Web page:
Curtis Birt – Keeping Yourself Alive


You’re dispatched to respond to a structure fire. While responding, the speaker cracks, and dispatch says, “There are many calls on this incident reporting a fire!” Are you prepared for what can happen?

As firefighters, we usually don’t plan to become disoriented, lost in the structure, trapped, or injured during a fire. Most of the time, we have no idea of what will happen because of the variables and the sometimes explosive nature of structure fires. Building construction; thermal dynamics; and, yes, our complacency make us targets for the enemy. We all can be vulnerable if we do not train. You go into the structure, an event occurs, and now, you are trapped. What have you done to prepare yourself to stay alive in such a situation?

As we look at some basics, we need to believe that our training and our physical and mental condition will certainly be factors that will determine whether or not we survive.

With your head and body in the game, let’s begin with your quick size-up. The dispatch can be loaded with information for you to consider. Where is the emergency? What is the type of construction? Is it new or old construction, wood or masonry, a combination? What is the approximate size of the building? What is the number of stories? Where are the windows (emergency exits)? All of this is great information for you to collect, and it only takes a few seconds of listening.


You must now enter the structure and go to work. Where do you go in? Which entrance you use—door, window, front, rear, or side–is important. Once inside, you need to look for doors and windows when going down a hallway. Simply closing doors can slow fire spread during an active fire in a structure. When you find a door, note if it was open or closed? Note whether the door swings in or out, right or left? Which way do you search–to the right or to the left? Do you always do your search the same way because of habit? While searching for fire or life, note where the exits are in case you have to establish a Mayday and escape if possible. It is important to note items in a room as you search. Common items in a home, an office, or in a commercial or an industrial structure may assist you in quickly getting oriented. Are you trained in room orientation and search techniques?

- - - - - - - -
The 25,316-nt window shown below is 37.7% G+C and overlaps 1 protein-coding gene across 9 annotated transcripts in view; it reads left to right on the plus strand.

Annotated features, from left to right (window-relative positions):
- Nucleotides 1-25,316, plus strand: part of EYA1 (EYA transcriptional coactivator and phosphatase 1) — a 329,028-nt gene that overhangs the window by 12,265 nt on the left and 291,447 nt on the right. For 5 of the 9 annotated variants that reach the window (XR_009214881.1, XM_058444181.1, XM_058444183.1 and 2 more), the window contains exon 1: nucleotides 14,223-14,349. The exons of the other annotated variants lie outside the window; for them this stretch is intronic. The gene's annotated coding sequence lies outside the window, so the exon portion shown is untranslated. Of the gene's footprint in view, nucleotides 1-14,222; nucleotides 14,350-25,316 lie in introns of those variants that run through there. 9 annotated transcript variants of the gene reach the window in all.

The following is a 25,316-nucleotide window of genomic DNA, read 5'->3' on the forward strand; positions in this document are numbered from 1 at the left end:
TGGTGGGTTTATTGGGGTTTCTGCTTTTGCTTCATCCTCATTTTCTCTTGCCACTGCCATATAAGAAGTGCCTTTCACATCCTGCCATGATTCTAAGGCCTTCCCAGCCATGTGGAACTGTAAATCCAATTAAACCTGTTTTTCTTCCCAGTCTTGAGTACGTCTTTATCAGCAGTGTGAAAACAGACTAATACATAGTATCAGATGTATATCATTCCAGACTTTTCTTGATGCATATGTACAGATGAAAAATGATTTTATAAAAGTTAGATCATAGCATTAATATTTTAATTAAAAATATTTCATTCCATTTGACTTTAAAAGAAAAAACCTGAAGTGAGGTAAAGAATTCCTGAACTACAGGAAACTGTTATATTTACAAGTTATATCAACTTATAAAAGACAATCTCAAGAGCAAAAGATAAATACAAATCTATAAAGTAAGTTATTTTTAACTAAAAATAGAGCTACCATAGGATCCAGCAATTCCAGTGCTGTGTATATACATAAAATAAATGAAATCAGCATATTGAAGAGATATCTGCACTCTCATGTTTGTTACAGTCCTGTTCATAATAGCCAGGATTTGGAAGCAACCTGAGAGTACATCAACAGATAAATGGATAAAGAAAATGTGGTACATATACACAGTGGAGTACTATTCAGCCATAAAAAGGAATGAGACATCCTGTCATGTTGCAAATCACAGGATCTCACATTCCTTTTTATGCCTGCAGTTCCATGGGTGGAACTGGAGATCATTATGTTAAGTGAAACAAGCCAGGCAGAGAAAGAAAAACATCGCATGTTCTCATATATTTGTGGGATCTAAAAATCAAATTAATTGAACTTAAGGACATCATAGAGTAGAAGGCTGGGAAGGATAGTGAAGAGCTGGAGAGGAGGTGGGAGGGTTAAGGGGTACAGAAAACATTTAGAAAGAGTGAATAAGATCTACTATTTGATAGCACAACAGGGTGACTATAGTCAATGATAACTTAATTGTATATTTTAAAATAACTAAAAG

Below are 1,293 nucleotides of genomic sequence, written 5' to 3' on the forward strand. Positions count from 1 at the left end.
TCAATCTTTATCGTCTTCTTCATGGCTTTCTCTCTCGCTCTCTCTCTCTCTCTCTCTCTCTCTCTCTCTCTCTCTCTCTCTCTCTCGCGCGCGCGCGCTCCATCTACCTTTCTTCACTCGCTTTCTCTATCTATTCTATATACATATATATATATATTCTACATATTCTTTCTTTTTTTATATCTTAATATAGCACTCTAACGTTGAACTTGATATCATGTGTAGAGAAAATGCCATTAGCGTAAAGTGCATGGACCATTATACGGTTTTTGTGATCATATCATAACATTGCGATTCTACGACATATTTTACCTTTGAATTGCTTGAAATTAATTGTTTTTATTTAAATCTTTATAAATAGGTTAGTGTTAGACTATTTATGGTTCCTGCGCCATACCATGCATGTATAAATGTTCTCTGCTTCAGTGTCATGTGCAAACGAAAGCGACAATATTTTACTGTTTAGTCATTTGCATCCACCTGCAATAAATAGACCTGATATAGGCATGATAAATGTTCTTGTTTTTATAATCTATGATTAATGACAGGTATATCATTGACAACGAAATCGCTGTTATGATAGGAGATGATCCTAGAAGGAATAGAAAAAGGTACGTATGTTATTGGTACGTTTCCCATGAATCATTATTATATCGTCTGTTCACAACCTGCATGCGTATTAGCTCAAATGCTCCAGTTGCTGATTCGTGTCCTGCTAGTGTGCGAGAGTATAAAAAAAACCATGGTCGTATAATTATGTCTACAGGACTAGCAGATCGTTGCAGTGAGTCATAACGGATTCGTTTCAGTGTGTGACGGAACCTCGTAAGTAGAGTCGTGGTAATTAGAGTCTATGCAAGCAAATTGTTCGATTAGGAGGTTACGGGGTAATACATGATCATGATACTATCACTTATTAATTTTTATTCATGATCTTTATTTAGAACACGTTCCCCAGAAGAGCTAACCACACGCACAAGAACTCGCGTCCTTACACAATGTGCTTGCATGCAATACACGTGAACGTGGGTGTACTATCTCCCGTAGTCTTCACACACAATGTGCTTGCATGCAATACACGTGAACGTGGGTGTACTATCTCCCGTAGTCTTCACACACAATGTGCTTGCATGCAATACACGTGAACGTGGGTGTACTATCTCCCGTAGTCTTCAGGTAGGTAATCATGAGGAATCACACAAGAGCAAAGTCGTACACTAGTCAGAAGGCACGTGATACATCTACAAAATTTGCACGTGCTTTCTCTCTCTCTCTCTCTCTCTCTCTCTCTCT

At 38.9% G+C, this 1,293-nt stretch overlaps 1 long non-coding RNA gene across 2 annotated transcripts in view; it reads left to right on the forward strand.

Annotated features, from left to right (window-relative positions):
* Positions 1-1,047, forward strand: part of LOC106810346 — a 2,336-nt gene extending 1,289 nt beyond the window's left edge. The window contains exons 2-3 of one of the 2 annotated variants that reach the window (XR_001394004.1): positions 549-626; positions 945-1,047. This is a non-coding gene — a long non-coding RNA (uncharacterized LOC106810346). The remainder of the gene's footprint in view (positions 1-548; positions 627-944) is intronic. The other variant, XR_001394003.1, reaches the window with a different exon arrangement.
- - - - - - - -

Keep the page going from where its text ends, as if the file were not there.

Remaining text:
As we have learned in basic firefighter training, there are different types of search techniques, and all may not be applicable in all incidents: searching off the line, searching ahead of the line, one-person search, two-person search, and three-person search.

The first thing to do when beginning a search is to call out. Yell in a clear and concise way” “FIRE DEPARTMENT, ANYONE IN HERE?” If a victim is there and able to respond, he will. Listen, listen, listen for a response. Use this technique often.

Since we often take in a hoseline while searching for fire and life, searching off the line can be a great asset. Keep in mind where that hoseline is located throughout the search. You do not always have to be touching the hose. Close proximity works. You need to know where it is and where the nozzle is at all times if you choose this method.

If searching ahead of the hoseline, you need to be sure that the firefighter at the nozzle knows where you are. This method is a more advanced search technique. Since you have no physical contact with the hoseline, you must verbally communicate on a regular basis with the firefighter on the nozzle. You must know where you and they are at all times. When fire conditions rapidly change, the firefighter on the nozzle needs to know where you are so he can protect you. Be sure to have a halligan tool, an ax, or a maul while searching. Use that tool to extend your reach, Should you need to call a Mayday, you may be able to free yourself or break into an area of safety using a tool.